Trump: Let's double down on Turkey sanctions

Turkey’s president declared today that “we will not lose the economic war,” but Recep Tayyip Erdogan is certainly not winning it. Prospects grew even dimmer after Donald Trump literally doubled down on sanctions earlier announced against Turkey, in response to a failed deal to free Pastor Andrew Brunson and Erdogan’s lurch towards Islamist dictatorship. Trump gleefully noted the Turkish lira’s crash on world markets in his announcement on Twitter:


Trump’s not kidding about the lira, which has dropped a third of its value this year:

Turkey’s embattled lira on Friday hit new record lows against the US dollar and euro, losing over seven percent in value as strains with the United States showed no sign of abating and fears grew over the exposure of European banks.

The lira was trading at 5.95 to the dollar, a loss on the day of 7.5 percent. Earlier, it had crashed some 12 percent through the 6.00 level for the first time in history, trading at one point at more than 6.20 lira per dollar.

The lira has now lost over a third of its value against both the dollar and the euro this year, with the currency battered by both concerns over domestic economic policy and the political situation.

Erdogan responded by telling Turks to, er, dump their hard currency, making an explicit call to religious faith in the move:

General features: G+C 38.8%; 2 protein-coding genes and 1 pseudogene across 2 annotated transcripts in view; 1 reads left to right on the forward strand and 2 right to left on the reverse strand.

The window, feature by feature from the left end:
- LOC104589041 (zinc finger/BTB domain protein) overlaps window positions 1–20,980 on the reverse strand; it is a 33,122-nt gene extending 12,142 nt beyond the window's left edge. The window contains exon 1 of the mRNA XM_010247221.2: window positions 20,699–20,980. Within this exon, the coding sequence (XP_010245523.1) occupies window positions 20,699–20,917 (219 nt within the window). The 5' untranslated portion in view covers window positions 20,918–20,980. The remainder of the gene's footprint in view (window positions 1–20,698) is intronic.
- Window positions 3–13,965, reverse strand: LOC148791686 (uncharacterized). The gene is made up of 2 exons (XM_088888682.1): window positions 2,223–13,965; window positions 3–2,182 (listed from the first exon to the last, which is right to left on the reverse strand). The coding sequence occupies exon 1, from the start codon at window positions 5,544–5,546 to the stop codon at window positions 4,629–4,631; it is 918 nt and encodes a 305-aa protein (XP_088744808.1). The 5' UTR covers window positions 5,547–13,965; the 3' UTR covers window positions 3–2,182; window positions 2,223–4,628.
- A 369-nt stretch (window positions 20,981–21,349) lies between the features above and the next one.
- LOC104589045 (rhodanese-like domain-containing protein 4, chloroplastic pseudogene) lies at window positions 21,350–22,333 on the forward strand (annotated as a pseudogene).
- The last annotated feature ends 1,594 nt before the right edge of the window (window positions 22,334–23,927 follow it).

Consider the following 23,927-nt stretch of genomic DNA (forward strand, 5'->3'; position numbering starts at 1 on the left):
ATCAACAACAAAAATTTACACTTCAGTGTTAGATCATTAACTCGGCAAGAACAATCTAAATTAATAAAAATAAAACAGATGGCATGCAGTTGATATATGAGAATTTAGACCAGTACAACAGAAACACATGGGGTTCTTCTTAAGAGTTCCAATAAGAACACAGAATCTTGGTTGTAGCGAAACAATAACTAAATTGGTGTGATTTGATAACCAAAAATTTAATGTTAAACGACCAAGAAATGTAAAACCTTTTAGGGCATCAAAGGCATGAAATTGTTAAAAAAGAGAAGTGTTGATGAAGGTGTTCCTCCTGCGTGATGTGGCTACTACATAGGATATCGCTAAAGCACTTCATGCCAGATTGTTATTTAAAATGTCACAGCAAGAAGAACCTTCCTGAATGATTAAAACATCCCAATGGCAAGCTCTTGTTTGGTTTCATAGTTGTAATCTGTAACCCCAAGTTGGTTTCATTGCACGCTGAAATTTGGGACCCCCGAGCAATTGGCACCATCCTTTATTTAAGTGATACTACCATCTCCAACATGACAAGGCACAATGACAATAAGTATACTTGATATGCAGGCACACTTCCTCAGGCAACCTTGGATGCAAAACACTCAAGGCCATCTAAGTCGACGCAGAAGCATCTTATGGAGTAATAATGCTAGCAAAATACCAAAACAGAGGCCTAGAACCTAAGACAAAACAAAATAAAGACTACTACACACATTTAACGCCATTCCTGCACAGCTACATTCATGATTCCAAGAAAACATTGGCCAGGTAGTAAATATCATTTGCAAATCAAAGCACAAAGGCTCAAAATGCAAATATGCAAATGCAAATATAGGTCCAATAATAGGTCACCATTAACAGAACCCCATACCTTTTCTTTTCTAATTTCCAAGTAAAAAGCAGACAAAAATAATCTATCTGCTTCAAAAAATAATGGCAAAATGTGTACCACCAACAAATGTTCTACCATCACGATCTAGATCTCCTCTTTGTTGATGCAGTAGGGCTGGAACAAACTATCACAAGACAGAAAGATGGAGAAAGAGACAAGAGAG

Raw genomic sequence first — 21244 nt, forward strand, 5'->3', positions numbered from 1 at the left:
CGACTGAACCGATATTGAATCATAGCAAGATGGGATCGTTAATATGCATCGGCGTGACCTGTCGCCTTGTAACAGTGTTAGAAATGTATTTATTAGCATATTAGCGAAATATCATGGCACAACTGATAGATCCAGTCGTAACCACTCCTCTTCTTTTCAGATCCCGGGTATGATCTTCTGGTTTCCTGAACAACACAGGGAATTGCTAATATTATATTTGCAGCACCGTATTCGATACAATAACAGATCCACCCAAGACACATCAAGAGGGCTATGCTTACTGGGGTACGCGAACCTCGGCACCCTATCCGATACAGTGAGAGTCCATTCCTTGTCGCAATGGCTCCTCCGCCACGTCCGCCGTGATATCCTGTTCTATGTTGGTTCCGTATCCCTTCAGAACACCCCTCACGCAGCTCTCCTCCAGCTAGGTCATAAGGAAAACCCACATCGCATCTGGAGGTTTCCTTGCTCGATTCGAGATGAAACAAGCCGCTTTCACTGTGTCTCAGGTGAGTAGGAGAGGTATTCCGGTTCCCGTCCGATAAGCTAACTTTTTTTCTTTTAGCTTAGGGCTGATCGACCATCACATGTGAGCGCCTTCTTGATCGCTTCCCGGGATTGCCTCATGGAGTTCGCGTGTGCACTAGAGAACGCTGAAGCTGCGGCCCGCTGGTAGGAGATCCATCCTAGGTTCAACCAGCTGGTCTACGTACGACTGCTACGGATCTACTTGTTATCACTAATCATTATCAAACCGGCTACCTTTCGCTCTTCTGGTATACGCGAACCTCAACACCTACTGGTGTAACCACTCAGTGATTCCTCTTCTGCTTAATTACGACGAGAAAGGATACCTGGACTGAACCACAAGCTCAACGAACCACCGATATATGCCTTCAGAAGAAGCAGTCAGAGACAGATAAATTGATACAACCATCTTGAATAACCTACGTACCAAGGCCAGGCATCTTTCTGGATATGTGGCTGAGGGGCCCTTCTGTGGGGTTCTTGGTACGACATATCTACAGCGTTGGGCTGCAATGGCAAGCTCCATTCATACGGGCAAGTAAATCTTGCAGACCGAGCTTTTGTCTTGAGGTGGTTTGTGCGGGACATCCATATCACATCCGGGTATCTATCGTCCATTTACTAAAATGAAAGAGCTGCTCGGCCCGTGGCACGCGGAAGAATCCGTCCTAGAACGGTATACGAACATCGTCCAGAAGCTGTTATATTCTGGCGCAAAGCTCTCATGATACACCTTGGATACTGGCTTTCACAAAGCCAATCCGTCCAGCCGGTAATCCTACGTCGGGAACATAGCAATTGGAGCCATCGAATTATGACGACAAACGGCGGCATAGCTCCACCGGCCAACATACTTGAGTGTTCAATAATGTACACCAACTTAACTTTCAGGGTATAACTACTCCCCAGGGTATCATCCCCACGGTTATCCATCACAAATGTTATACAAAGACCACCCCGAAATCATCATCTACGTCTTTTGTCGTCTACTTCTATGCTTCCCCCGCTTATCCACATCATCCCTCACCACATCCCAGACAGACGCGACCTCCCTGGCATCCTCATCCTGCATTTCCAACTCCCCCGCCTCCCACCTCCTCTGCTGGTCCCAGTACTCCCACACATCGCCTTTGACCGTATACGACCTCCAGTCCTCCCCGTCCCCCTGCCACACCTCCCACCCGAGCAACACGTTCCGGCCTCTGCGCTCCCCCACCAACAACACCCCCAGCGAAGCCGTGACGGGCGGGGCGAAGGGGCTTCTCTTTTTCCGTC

“There are various campaigns being carried out. Don’t heed them,” Erdogan said Thursday. “Don’t forget, if they have their dollars, we have our people, our God. We are working hard. Look at what we were 16 years ago and look at us now,” Erdogan told supporters.

On Friday afternoon Erdogan dug in again, calling for citizens to convert out of dollars and gold and buy the lira to help fight a “national struggle”. In response, the currency renewed its sell-off. In his speech in the northeastern city of Bayburt, Erdogan added that he would decisively defend the country against economic attacks.



How did that work out? About as well as you’d imagine:

That indicates that people are buying dollars and euros, not selling them off — and that they’re not finding buyers in lira, anyway. Erdogan doesn’t have many options left, and those that remain are not likely to look palatable to a strongman who just recently took personal control of the economy:

Paul Greer at Fidelity International said dramatic interventions were now needed as Turkey faced a “downward spiral” of investor confidence.

These could include the appointment of “pragmatic technocrats” and severe fiscal austerity to address high debt levels.

An immediate “aggressive interest rate hike” was also needed, Mr Grier said, with something of the order of 1,000 basis points as seen in Argentina this year. Such a move would slow the country’s economy down, after it had overheated considerably.

Some economists have suggested that capital controls may be imposed; these are limits on the money that can move in and out of a country.

These alone will not be enough shore up the economy, but they might help address the problem of capital flight.


If Erdogan doesn’t do something fast to correct the situation, the Turkish populace might start thinking of fixing it themselves. The next coup attempt might not be a false-flag operation. Reneging on the Brunson deal has turned out to be a lot more expensive than Erdogan estimated.

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David Strom 10:00 AM | May 29, 2024